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Median Mount Lighting
Cost saving alternative for highway retrofits

The availability of federal dollars for highway improvements is spurring a massive retrofit of highway lighting systems across the nation. Much attention is being focused on cobrahead systems, many of which have been in place since the mid 1960s. The objective is to curb operating costs while improving driver visibility.

One option being selected for many retrofits is median mount lighting systems, which can be installed on existing cobrahead poles at a ratio of one median mount fixture for every two cobraheads. Besides a reduction in installation costs, a major benefit is 50 percent less maintenance.

To clean or replace cobrahead, units, maintenance crews usually have to close a single lane of traffic on one side of a four-lane highway for as long as required to service all fixtures on that side. The lane might be closed for several miles, at a cost ranging from $500 to $5000, depending on traffic volume and location. Once the fixtures on one side of the highway are serviced, crews will then shut down a single lane on the other side to make necessary repairs.

In contrast, the median mount fixtures require that only one lane be closed, with all repairs made from that lane. The time required is cut in half, making the cost for shutting down the road 50% less.
Improved visibilityDuring the retrofit in most instances, one 400-watt high pressure sodium median mount fixture is used to replace two 750-watt mercury vapor cobrahead units. Not only are energy costs reduced, but the quality of the light is improved, with a brightness to darkness ratio of 4.3:1 for the median mount fixtures compared to 14.2:1 for the cobrahead units . The lower the ratio, the better the visibility. What results from the higher cobrahead ratio is constant change between light and dark areas, which requires the eyes to continually adapt. This can lead to increased driver fatigue.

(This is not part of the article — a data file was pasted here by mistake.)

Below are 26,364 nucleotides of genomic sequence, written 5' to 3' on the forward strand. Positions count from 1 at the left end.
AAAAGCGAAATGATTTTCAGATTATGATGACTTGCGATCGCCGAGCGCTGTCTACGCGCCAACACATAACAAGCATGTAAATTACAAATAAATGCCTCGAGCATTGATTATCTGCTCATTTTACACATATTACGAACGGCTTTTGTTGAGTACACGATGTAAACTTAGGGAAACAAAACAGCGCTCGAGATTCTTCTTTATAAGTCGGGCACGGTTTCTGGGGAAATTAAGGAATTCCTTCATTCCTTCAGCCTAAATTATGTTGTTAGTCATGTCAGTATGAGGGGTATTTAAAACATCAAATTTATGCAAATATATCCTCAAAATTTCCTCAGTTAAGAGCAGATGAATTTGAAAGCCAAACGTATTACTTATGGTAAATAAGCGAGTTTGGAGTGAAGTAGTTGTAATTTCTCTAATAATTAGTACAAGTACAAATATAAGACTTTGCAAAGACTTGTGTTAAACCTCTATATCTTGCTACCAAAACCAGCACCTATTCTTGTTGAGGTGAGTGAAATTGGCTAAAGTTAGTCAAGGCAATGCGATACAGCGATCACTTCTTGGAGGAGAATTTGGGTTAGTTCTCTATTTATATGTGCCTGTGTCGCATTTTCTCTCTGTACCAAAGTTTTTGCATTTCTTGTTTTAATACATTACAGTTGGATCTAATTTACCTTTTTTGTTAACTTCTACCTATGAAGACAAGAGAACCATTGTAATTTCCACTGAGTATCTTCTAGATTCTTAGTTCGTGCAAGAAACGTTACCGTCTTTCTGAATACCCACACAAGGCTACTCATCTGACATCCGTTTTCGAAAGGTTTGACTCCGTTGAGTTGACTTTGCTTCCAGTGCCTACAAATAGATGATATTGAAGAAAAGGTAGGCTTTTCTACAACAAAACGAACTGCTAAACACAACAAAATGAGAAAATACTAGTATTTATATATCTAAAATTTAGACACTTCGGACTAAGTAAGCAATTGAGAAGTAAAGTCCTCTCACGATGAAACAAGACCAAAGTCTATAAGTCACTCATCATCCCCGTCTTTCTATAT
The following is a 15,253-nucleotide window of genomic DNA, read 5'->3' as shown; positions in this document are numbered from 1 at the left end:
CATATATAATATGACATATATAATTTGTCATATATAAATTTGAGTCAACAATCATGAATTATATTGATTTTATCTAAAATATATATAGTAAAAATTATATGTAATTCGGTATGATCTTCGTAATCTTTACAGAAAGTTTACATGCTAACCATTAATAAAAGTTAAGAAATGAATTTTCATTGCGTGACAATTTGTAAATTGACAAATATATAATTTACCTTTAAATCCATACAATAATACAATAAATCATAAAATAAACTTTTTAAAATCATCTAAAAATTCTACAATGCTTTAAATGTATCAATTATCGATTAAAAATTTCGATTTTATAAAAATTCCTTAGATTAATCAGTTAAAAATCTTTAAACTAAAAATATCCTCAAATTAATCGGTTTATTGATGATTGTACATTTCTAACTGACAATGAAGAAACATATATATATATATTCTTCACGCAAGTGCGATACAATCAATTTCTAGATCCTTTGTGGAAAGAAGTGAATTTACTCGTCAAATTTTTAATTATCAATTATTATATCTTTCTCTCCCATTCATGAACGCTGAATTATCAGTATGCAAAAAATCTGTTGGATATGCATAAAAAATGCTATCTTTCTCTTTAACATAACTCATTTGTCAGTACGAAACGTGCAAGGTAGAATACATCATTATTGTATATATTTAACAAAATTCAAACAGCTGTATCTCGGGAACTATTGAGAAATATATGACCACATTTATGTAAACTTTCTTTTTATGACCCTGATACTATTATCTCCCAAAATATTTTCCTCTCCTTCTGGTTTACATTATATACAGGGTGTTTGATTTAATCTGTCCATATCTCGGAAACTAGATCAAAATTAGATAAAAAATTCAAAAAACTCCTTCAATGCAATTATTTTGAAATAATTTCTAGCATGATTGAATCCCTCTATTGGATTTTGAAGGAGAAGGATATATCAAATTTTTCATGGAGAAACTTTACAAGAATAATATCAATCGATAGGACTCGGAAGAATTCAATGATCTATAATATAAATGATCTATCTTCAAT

Before - Cobra-heads After- Probeam
Lamp 2 - 400W HPS Lamp 1 - 750W HPS
Mounting 1.83m (6') arms Mounting Shepherd's Crook
  13m (42') above pavement   13m (42') above pavement
  79m (260') on center   79m (260') on center

Results Cobra-heads Probeam Savings
Avg. footcandles 1.0 1.0  
Min. footcandles 0.18 0.40  
Avg.:min. uniformity 5.6:1 2.5:1  
Max.:min. uniformity 14.2:1 4.3:1 9.5 KW
Connected load per mile 18.6 KW 9.1 KW  

.

Reduced operating costsIllustraustration above shows the advantages of the median mount fixtures vs. the cobraheads. The cobrahead application includes two 400-watt mercury vapor fixtures, with six-foot arms, mounted 42 feet above the pavement, 260 feet on center. In the “after” application, one 400 watt high pressure sodium median mount unit, with a shepherd’s crook arm, is installed 42 feet above the pavement, 260 feet on center. Note that the average footcandle level remains the same for both fixtures, with higher minimum levels for the median mount fixtures.Because the minimum footcandle value is increased by more than two times, the uniformity of light is significantly improved. The maximum light level produced by the median mount system is 33% less than the cobrahead system, showing that a cycle of bright spots and dark spots will be eliminated because of the uniformity of illumination provided by the median mount system.